Oil Majors Spend More on Spin, Less on “Green Hydrogen”
Source: Chemistry World
25 November 2021 – by Eric Koons
New day, same tune. The world agrees that we are in a climate crisis and fossil fuels are the main contributors. Oil and gas must be phased out and replaced by sustainable alternatives, like green hydrogen, to keep climate change at bay and reduce carbon emissions. There should be more hydrogen fuel cell electric vehicles because these hydrogen fuel cell vehicles will help to curb carbon emissions.
The oil majors know this, but there is still reluctance amongst them to embrace the green hydrogen and green transition. While large oil and natural gas firms are now touting the importance of environmental sustainability, they often lack the policies to back up their claims. Particularly so when the change is not financially lucrative.
Declining LCOE for Renewable Energy and Production of Green Hydrogen
While oil and natural gas majors stall, the levelised cost of energy (LCOE) for renewables continues to tumble. Last year, the cost to produce energy from onshore wind fell by 13% and its offshore counterpart by 9%. Solar, too, fell, with concentrated solar power dropping by 16% and utility-scale photovoltaics falling to 7%. The cost of Green hydrogen production, while not being as low as solar energy or wind, is now lower than natural gas. Now, more cheap green hydrogen is possible, and less investment is required to produce green hydrogen and renewable electricity.
Now, more than ever, the use, production and selling of renewable energy is more practical than ever before. Innovations throughout the industry continue to streamline renewable energy production, and government policies now strongly incentivise it.
How are Companies Responding to Calls to End Fossil Fuel Use and Increase Green Hydrogen Production?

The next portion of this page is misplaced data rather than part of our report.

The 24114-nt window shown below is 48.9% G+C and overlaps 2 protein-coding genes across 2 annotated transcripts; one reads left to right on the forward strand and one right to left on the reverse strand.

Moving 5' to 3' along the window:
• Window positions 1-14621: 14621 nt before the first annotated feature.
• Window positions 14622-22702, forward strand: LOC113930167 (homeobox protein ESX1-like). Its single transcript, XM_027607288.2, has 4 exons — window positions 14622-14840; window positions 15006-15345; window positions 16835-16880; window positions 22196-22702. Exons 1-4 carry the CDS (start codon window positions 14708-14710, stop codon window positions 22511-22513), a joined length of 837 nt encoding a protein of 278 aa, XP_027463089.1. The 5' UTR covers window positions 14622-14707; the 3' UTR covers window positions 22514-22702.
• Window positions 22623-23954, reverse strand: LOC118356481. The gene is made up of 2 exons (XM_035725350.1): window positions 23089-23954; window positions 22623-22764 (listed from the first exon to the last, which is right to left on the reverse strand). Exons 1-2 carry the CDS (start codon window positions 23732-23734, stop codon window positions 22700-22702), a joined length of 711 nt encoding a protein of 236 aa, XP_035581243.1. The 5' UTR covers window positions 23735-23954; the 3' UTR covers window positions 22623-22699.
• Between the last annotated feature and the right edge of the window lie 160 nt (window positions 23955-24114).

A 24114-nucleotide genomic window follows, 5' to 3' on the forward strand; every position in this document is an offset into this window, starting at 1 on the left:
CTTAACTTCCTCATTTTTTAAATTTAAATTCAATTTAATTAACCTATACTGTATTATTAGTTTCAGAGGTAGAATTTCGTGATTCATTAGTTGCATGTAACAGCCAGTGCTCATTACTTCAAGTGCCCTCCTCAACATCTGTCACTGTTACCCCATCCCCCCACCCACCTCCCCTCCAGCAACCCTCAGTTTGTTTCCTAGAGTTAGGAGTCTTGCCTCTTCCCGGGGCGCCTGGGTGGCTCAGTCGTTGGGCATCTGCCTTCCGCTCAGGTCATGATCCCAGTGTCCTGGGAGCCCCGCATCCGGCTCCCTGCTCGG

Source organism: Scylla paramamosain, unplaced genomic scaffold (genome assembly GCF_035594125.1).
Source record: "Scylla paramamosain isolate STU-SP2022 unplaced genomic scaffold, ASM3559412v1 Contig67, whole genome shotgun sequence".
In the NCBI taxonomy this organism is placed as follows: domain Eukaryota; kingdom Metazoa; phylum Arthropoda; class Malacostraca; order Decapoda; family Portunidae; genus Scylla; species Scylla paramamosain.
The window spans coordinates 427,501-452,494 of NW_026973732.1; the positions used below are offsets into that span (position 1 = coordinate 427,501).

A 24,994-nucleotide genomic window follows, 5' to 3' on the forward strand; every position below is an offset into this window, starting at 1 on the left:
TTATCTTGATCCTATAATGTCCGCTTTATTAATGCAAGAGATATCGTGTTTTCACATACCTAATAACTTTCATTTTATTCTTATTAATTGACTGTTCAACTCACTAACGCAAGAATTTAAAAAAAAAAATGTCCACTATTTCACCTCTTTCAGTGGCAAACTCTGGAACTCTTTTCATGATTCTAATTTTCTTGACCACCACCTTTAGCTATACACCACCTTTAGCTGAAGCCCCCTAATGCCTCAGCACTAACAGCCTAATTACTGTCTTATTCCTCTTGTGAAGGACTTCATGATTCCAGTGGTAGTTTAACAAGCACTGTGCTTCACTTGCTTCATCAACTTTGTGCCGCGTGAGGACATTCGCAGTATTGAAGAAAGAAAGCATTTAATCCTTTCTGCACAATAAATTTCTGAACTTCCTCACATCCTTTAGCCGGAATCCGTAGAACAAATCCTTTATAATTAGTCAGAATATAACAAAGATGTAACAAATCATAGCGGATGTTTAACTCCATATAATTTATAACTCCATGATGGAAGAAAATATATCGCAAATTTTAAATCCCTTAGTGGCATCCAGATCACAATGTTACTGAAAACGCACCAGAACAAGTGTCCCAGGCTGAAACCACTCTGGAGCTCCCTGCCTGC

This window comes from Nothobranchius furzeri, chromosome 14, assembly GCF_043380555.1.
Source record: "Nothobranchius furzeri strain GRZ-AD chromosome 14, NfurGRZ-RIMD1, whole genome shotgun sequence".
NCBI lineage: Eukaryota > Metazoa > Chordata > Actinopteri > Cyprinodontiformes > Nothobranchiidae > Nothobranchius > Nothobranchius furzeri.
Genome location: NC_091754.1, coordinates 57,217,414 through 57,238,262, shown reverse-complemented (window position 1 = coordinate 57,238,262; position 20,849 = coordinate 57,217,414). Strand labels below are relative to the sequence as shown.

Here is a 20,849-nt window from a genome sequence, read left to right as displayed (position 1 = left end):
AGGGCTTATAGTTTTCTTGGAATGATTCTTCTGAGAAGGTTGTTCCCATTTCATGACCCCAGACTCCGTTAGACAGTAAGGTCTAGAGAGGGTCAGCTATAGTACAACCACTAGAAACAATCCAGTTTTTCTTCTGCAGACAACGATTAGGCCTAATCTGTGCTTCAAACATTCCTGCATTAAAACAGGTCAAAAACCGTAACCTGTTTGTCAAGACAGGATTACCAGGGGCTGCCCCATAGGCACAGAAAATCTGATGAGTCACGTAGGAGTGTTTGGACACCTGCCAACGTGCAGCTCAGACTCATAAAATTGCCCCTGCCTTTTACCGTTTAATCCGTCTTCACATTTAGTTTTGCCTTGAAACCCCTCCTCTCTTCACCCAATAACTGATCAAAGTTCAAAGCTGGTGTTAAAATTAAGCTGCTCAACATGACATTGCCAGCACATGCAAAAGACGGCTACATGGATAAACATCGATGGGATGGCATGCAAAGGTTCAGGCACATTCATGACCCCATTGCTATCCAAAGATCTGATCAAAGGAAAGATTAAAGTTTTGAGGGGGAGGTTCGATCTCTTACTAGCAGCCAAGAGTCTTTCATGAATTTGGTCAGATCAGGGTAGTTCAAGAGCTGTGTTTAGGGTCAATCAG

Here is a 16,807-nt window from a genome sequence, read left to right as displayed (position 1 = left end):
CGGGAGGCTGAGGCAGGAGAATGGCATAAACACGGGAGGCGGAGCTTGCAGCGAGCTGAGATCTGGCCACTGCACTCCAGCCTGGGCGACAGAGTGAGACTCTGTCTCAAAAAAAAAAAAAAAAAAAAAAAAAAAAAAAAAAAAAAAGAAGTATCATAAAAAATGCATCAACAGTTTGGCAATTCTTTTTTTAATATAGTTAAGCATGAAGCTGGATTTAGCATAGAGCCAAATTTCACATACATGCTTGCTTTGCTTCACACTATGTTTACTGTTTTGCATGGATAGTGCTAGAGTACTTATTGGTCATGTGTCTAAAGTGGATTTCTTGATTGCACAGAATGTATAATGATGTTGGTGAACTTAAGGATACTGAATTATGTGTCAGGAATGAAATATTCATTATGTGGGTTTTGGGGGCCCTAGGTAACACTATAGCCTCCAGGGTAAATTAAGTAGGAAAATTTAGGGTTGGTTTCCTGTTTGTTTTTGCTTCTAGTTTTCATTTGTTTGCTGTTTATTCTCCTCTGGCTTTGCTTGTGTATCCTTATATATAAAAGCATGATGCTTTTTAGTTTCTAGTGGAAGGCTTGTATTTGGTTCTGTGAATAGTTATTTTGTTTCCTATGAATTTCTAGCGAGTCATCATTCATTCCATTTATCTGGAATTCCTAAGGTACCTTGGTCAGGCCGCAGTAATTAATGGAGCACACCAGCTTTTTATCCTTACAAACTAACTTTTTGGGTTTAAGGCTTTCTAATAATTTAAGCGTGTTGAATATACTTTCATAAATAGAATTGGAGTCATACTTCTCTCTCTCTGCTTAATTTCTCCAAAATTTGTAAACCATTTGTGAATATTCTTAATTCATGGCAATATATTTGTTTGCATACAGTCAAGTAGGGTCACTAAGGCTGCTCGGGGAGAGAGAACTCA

In Asia, energy companies are increasingly assuring investors and the public that they will reach net-zero emissions targets by 2050. However, promises and setting concrete steps to achieve them are two separate issues. And amongst insiders, though, greenwashing is at play.
Roughly half of the companies in Asia that have committed to reducing their emissions are yet to set science-based targets. While many companies are setting science-based targets, the others can be seen as simply jumping on the green bandwagon.
PetroChina Claims to Be Moving Towards Net Zero
PetroChina is one of those oil and natural gas companies that has committed to net-zero by 2050, yet is short on detail about how exactly it will get there. However, this is the first time a major Asian oil company has publicly stated such a goal. The Chinese firm is targeting USD 400 to 700 million per year in renewable energy investments.
Yet, puzzlingly PetroChina’s figure represents a minute percentage of their total capital expenditure, at 1 – 2%. Compared to some oil and gas majors in Europe, this goal is underwhelming. In comparison, Eni, the Italian oil and gas major, aims to spend over 20% of its budget on sources and sustainable energy. Similarly, BP, the British multinational, is setting aside 33%.